Indianapolis — In the waning laps of a rage-filled Indy 500, Alexander Rossi was pacing the field back to the green flag when he made a brazen declaration to his Andretti Autosport crew.
“A bunch of hungry, angry cars behind me,” he radioed. “Little do they know I’m angrier.”
The finish didn’t bring him any joy.
Simon Pagenaud breezed past him high on the restart, triggering a dramatic duel that included five passes in the closing 13 laps. Rossi twice regained the lead, but it was Pagenaud who made the decisive pass, taking the lead to the white flag and then holding on through the final lap.
It gave Team Penske another win at the Brickyard.
And it left Rossi ruing a chance that got away.
“I’m happy to get a result,” he said, “but unfortunately nothing else matters here but winning. This one will be hard to get over, but at the end of the day, it’s a great showing.”
Rossi said the difference was simple: “Horsepower.”
All month long, the Chevrolet-powered cars appeared to have an advantage over Honda, particularly when it came to straight-line speed. Honda appeared to have an advantage in fuel mileage, but a late wreck that red-flagged the race wound up making that a moot point.
Speed was all that mattered. Pagenaud in his Chevrolet had just a bit more.
“There’s not much I can do about that inside the car,” said Rossi, who won the 2016 race in his first try, and has finished seventh or better in all four starts. “That last yellow hurt us. We were doing a lot better on fuel mileage than he was. It was the first kind of nail in the proverbial coffin. And the second was I just didn’t have the speed out front.”
Rossi acknowledged it was “a good day for the team,” but a number of incidents hurt the chances of a car he said was “by far the best in the field.”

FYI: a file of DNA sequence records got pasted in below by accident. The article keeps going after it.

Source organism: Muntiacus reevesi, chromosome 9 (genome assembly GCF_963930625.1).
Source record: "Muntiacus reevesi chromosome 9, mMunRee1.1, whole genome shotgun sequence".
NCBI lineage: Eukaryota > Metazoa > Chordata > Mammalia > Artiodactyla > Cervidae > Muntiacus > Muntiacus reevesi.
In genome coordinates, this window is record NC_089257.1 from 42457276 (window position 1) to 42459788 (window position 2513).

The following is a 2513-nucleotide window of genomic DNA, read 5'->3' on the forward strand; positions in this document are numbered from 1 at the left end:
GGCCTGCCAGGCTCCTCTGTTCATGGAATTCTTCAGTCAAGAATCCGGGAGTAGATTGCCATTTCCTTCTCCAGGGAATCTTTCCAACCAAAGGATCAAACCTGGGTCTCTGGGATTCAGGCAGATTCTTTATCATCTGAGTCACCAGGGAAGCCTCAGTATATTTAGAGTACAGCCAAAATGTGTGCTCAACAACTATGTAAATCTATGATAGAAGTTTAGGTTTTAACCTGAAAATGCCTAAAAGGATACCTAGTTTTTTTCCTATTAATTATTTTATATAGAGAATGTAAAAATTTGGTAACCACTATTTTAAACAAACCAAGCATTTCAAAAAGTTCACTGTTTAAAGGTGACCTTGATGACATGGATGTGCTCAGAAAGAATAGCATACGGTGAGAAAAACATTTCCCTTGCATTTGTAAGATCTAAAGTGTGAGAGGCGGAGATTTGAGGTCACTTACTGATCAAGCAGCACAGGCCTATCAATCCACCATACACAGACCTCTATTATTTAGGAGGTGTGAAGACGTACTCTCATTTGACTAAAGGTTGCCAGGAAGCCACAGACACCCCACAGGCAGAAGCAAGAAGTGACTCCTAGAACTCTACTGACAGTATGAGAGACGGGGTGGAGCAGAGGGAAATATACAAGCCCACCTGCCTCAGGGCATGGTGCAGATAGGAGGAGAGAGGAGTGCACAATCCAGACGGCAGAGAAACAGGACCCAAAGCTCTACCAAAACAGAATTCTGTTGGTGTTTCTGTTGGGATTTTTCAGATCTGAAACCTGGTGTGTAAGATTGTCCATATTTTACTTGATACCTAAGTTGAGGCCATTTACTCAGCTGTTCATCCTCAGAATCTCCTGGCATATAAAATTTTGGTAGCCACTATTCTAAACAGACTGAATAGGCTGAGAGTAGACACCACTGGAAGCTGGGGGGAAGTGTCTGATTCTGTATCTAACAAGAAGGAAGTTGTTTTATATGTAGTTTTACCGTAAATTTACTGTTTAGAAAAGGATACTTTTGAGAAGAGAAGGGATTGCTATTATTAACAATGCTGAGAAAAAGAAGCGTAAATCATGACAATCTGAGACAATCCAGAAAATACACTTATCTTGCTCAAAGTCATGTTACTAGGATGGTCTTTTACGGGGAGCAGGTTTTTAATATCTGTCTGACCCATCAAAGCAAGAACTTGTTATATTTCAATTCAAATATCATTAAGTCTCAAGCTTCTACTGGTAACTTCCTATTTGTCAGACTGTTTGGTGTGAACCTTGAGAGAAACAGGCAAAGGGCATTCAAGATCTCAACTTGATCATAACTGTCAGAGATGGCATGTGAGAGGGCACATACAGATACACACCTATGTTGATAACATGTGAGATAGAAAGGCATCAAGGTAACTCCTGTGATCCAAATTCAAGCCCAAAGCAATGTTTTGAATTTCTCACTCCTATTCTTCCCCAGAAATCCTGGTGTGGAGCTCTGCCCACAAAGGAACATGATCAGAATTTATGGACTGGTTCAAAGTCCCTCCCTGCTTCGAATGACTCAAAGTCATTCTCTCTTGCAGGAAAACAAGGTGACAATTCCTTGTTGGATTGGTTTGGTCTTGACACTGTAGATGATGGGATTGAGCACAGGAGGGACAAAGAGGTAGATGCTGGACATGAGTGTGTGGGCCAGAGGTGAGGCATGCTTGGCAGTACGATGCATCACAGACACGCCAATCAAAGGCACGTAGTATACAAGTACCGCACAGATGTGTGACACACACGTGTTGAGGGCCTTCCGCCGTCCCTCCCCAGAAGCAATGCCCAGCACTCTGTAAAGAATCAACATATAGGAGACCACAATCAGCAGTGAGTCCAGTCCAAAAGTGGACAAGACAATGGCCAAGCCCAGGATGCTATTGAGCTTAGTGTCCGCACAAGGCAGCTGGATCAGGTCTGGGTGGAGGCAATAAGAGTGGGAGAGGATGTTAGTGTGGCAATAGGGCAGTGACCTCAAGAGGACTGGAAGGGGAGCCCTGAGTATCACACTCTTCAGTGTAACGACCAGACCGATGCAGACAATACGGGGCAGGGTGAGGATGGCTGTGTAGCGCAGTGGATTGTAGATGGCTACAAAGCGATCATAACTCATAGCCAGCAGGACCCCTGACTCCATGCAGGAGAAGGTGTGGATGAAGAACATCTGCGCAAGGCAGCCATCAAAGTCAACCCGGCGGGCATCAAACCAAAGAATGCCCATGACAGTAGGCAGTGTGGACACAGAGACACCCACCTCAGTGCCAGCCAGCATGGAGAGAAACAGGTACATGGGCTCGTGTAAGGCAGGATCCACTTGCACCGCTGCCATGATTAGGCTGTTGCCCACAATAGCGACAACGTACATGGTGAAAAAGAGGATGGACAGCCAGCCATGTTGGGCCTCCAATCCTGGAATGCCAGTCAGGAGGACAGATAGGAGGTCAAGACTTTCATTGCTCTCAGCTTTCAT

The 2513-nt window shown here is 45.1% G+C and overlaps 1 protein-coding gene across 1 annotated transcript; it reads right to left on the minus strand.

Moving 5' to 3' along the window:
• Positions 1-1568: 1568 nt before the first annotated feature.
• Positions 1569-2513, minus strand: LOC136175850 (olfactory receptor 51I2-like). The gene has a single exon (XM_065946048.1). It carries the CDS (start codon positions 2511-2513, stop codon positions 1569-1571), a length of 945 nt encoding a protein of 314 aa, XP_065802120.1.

The first came on a pit stop midway through the race, when an issue with a component inside the fueling mechanism caused a problem. While a crew member frantically kept trying to get the gas to flow, Rossi began pounding his steering wheel in frustration for a stop that lasted more than 20 seconds. It only cost Rossi a handful of spots, thanks to a timely yellow flag.
“It wasn’t ideal,” said Rossi’s race strategist, Rob Edwards.
The second incident involved Oriol Servia, who was a lap down but found himself jockeying with the leaders with 50 laps to go. Rossi kept trying to get around him, and at one point got pinched and nearly hit the wall while trying to make a pass, leaving him to ask: “What is he doing!?”
Rossi finally got around Servia while gesturing wildly from his cockpit at about 230 mph.
“There was a lot of lapped cars and no respect for what we were doing,” Rossi said.
“It was really unfortunate. Ultimately it didn’t make a difference with the result.”
Rossi tried to turn his anger into a sense of accomplishment.
“This one will be hard to get over, but at the end of the day, it’s a great showing,” he said. “We have to take the positives from this and the positives are the 27 boys did a phenomenal job.”